Why do Formula 1 drivers run out of fuel?

Bit of a random question I know but we wanted to address the question none the less. It seems surprising that for a such a precision sport like motor racing so many Formula One drivers run out of fuel – it’s happened already this season for Mark Webber who ran out of fuel in qualifying in China and concerns about fuel consumption hampered Lewis Hamilton’s race in Malaysia as well.

For decades, Formula 1 teams have known that they need to keep the fuel in the car to an absolute minimum in order to decrease the car’s weight and improve overall lap times. So getting the fuel level right isn’t a new problem for F1 drivers. Over forty years ago Jim Clark’s Ford Cosworth DFV ran dry at Monza in 1967 on the final lap and Lotus owner Colin Chapman was so obsessed with saving weight and using as little fuel as possible that his mechanics took to topping up the cars with a few extra litres of fuel when his back was turned.

In 2009, a ban on in-race refuelling was introduced which means that fuel calculations need to be more precise than ever. The F1 teams have to work out the fuel amounts before the car goes onto the grid. But it’s not a simple equation of fuel consumption per lap times the number of laps. Climatic conditions also affect fuel consumption – on a wet track cars lap more slowly and use less fuel, but teams don’t know how wet a track will be.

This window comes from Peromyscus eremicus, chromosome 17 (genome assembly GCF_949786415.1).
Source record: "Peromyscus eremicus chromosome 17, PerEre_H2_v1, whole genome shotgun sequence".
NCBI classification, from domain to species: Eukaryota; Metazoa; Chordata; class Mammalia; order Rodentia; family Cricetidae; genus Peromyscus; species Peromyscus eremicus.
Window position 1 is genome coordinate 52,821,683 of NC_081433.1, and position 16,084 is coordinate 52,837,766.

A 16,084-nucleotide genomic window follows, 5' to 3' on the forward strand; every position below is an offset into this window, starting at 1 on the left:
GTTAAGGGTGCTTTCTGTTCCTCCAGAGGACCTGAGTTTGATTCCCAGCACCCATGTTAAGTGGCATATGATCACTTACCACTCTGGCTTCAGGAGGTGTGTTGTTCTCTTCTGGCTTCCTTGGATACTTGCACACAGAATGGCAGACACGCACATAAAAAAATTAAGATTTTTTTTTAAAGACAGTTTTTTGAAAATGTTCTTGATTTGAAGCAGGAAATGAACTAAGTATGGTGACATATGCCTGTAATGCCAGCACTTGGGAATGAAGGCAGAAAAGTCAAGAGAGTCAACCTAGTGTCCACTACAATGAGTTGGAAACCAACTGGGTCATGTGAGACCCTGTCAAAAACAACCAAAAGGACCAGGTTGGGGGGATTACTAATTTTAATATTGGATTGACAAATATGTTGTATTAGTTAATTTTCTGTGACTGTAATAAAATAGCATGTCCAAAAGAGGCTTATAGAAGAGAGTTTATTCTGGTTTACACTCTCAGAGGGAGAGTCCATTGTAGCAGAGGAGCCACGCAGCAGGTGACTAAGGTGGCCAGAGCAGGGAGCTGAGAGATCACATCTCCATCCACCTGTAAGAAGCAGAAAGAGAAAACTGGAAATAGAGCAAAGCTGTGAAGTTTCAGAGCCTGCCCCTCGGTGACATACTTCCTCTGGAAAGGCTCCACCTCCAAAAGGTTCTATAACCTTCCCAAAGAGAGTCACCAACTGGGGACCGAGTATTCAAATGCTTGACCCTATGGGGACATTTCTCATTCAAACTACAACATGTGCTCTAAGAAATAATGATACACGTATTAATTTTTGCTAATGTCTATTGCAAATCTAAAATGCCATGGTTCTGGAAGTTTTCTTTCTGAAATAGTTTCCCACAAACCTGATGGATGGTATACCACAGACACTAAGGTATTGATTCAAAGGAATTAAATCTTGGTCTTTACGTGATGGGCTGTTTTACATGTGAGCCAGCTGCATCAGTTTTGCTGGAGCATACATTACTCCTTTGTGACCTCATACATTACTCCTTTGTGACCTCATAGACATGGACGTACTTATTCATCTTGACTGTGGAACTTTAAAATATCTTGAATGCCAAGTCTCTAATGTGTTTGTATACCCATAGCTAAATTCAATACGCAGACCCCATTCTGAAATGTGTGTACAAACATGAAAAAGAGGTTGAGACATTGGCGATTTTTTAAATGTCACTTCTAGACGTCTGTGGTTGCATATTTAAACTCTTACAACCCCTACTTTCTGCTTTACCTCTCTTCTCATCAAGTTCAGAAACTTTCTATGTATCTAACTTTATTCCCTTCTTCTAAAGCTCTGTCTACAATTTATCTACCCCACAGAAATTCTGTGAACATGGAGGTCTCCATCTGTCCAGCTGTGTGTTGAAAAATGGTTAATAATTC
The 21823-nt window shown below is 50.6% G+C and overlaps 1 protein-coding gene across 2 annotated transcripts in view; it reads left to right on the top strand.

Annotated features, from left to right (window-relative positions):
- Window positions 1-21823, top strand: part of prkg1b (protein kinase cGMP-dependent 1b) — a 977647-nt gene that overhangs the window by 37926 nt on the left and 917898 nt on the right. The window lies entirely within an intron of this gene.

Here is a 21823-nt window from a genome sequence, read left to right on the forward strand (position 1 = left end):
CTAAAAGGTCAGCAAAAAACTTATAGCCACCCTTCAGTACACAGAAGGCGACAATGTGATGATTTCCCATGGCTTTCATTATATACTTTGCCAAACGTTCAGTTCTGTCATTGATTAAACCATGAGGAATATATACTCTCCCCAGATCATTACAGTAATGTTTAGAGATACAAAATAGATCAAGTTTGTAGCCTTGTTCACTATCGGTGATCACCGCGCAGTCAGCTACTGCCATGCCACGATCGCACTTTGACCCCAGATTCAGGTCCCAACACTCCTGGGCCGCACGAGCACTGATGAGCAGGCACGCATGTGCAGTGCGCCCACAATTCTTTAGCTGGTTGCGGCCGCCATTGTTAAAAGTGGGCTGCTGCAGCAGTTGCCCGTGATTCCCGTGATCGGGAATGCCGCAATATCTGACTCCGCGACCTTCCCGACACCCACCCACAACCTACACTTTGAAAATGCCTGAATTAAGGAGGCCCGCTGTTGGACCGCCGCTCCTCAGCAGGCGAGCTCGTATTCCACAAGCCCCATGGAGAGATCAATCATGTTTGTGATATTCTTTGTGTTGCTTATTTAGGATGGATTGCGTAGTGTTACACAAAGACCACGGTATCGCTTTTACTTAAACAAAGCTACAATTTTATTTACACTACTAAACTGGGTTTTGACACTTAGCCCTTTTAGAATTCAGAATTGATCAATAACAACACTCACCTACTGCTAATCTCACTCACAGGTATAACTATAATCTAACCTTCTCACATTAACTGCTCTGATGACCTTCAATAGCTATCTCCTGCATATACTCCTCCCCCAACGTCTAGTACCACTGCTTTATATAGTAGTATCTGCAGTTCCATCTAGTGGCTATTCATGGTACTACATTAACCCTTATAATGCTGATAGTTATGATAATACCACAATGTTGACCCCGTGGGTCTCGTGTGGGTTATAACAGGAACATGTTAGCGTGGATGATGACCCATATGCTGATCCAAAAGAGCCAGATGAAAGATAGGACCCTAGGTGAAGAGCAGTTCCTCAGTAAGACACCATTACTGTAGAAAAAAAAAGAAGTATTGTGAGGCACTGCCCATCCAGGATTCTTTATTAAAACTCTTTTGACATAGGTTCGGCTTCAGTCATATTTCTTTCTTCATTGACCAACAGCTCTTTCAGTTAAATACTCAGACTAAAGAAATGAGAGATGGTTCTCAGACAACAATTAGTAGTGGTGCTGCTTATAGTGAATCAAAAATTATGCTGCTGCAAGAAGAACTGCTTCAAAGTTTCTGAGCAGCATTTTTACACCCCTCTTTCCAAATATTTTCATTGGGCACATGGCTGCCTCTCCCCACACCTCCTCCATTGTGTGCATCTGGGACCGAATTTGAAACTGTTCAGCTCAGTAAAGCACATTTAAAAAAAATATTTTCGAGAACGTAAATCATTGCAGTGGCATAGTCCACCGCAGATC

This is where the problem occurred for Hamilton in Malaysia as pre-race the track was really wet, but it actually dried up really quickly during the race meaning that the drivers used more fuel. Everyone was using slick tyres by lap nine and Hamilton was being urged to save fuel over the radio from that point on.

Whatever the weather conditions are, there’s still an overriding desire to put in the bare minimum of fuel. It’s said that some cars set out on the grid with 10% less fuel than they would need to complete the race flat-out which could save up to 15kg of weight on some of F1’s tracks. This isn’t as foolhardy as it sounds though, because the teams can anticipate where drivers won’t be able to go flat-out for the whole race – when they’re mid-field, for example. Deciding how much to fuel an F1 car is a risk versus reward balance. Risking coming to an early stop is a big risk to take, but the temptation to shave off time by under-fuelling is great.

It’ll be interesting to see what happens in Austin, Texas and Brazil during the last two races of the season. Red Bull-Vettel have little to race for so may experiment, but Vettel is an incredibly short-priced 2/7 with Betfair and others to win in Texas. Yet Red Bull could well experiment further with fuel reduction – which could also make a mockery of those tiny odds; time will tell.